Green Bay Packers: What We Learned from Each Offensive Starter in 2011
The Packers had the best regular season offense in the NFL last year. Aaron Rodgers likely earned himself the MVP award for his stellar play, and he just started for the NFC in the annual Pro Bowl for the second time in his career.
The Packers’ offense was the second highest scoring offense in NFL history, so we learned that they, collectively, are pretty special. However, what did we learn about each individual starter on this Packers offense in 2011?
A lot of players showed that they are elite at their positions, but some others maybe showed that they still have some work to do or are declining.
Here is what we learned about the offensive starters for Green Bay.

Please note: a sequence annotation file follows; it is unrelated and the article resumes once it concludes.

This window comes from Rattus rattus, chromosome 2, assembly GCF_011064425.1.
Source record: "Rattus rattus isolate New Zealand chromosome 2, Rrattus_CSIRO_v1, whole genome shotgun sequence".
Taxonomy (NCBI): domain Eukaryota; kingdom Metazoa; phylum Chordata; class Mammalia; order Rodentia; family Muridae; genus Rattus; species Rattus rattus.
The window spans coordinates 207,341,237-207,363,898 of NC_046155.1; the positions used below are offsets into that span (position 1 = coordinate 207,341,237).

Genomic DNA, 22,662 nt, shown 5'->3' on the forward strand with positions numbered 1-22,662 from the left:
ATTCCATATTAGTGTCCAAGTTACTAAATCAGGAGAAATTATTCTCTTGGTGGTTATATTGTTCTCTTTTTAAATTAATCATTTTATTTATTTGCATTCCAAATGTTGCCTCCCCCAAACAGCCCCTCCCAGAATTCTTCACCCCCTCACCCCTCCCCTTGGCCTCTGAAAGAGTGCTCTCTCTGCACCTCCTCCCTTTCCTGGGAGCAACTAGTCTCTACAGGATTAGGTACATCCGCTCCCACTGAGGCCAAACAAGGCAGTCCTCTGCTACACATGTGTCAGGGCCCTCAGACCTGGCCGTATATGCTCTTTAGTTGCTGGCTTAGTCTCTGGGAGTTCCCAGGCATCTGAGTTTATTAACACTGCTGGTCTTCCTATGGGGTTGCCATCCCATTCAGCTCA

Aaron Rodgers: Best Quarterback in the NFL
Aaron Rodgers proved he's currently the best quarterback in the league right now.
It was no secret around the NFL, as he played at an MVP level and had one of the best seasons by a quarterback in league history. He broke a QB rating single season record, and this was all coming off a Super Bowl MVP.
Talk about a fine resume at the age of 28.
Granted, Rodgers couldn't lead his team to a playoff win this year, but that was despite, not because of, his play. Rodgers showed up to play in the game against the Giants. It was his teammates, with drops, fumbles, and poor defense, that led to the Packers disappointing loss.
Rodgers is still the best quarterback heading into 2012, unless Brady plays lights out this Sunday and wins another Super Bowl MVP.
Ryan Grant: His Career Is Not Yet over